More than half a million health care workers quit their jobs in August, according to a new report from the Labor Department.
The report, known as the Job Openings and Labor Turnover Survey, or JOLTS, showed that about 4.3 million Americans quit their jobs in August—the highest on record since December 2000.
About 534,000 health care workers quit their jobs in August, up from about 404,000 during the same month in 2020.
The numbers suggest health care workers handed in their resignations in droves—fueling ongoing concerns of staffing shortages—as the highly contagious Delta variant caused COVID-19 hospitalizations to soar across the U.S. over the summer.
Record-high numbers of Americans working in other public-facing roles also quit their jobs as coronavirus cases surged.
About 892,000 people quit their jobs in hotels, bars and restaurants, up about 21 percent from July and almost twice as many as in August 2020. Meanwhile, about 721,000 Americans quit retail jobs.
But in other industries such as manufacturing, construction, and transportation and warehousing, quits only slightly increased.
The number of Americans who quit their jobs was highest in the South and Midwest, the government said in a report on Friday. Those regions suffered the worst COVID-19 outbreaks in August.
Tuesday’s report showed that hiring slowed in August, while the number of jobs available fell to 10.4 million, from a record high of 11.1 million in July. The largest decreases in job openings were in health care and social assistance (-224,000); accommodation and food services (-178,000); and state and local government education (-124,000).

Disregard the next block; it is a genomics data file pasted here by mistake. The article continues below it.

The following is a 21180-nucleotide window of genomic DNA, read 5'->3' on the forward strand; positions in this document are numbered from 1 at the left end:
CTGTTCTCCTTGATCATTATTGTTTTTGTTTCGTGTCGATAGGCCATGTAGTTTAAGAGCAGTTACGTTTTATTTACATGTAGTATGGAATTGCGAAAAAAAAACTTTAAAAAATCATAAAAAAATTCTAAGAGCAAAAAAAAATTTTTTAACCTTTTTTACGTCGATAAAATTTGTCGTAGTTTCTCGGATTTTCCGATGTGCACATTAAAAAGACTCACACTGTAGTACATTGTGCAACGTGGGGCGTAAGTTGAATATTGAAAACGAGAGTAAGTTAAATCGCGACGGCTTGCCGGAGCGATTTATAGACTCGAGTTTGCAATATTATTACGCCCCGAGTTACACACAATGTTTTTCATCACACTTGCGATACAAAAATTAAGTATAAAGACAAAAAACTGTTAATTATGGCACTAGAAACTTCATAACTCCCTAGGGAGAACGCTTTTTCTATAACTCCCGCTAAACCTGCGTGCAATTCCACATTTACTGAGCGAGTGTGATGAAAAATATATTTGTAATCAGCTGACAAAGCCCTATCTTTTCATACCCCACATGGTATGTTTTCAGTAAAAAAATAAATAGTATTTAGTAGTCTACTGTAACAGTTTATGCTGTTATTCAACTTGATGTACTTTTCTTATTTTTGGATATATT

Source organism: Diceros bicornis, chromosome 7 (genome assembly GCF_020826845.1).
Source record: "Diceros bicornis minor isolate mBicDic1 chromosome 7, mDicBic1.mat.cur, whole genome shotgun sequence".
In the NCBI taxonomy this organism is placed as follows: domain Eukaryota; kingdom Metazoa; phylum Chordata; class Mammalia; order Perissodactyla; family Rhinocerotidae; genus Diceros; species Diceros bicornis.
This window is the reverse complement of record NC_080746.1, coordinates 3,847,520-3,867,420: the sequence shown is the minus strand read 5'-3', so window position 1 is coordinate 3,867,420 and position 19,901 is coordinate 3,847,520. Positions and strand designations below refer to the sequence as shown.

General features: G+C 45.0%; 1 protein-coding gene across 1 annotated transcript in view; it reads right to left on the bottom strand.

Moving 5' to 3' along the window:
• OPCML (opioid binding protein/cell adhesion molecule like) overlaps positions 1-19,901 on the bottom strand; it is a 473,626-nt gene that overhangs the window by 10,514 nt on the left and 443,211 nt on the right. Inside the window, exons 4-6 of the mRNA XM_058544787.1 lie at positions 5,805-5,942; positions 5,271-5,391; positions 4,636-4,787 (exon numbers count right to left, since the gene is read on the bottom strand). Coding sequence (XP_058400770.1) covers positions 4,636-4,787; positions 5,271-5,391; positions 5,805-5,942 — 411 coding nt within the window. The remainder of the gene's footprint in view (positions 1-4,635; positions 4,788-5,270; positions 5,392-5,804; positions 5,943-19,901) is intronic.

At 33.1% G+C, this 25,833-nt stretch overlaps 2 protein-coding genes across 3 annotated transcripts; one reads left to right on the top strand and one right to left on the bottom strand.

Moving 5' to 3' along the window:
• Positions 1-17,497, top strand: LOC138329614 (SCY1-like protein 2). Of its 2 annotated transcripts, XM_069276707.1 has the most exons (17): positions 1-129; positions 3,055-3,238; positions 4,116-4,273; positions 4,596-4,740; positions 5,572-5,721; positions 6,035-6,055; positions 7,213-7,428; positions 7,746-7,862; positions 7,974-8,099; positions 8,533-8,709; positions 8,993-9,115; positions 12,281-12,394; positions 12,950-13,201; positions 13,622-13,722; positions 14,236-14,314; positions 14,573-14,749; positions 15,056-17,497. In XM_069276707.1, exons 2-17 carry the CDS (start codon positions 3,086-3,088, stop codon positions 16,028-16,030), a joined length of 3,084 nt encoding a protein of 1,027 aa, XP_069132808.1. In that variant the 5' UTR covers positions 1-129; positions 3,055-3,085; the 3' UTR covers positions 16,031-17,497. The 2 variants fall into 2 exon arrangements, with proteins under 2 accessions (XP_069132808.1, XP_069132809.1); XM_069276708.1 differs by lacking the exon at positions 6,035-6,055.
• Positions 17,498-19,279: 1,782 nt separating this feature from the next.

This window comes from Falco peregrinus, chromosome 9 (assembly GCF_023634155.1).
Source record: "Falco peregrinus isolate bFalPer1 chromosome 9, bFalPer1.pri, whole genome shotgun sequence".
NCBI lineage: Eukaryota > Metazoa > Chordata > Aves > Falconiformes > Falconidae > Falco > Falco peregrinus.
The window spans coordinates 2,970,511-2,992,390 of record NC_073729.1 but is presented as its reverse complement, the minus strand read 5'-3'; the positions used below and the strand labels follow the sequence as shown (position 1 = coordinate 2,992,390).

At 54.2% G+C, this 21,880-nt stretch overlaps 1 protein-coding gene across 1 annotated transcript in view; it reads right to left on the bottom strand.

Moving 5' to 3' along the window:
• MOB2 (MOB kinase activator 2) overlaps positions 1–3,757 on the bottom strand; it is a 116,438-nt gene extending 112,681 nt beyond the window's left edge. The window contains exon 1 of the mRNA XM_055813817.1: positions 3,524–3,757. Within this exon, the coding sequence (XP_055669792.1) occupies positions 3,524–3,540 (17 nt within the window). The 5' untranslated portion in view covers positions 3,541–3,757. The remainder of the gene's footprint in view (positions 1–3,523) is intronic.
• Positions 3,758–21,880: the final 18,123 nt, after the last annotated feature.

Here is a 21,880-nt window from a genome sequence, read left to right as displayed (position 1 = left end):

The date on quits is likely too early to show the impact of vaccine mandates. It wasn’t until mid-September that President Joe Biden on Thursday announced sweeping new federal vaccine requirements for as many as 100 million Americans— private-sector employees as well as health care workers and federal contractors.
Friday’s report from the Labor Department also showed that the unemployment rate fell from 5.2 percent to 4.8 percent in September.
The rate fell partly because more people found jobs but also because about 180,000 fewer people looked for work in September, according to the Associated Press.
Biden said the unemployment rate was “a significant improvement from when I took office and a sign that our recovery is moving forward even in the face of a COVID pandemic.”
He said: “In total, the job creation in the first eight months of my administration is nearly 5 million jobs. Jobs up, wages up, unemployment down—that’s progress.
“And it’s a tribute to the hard work and resilience of the American people who are battling through this pandemic, working to keep their businesses afloat.”
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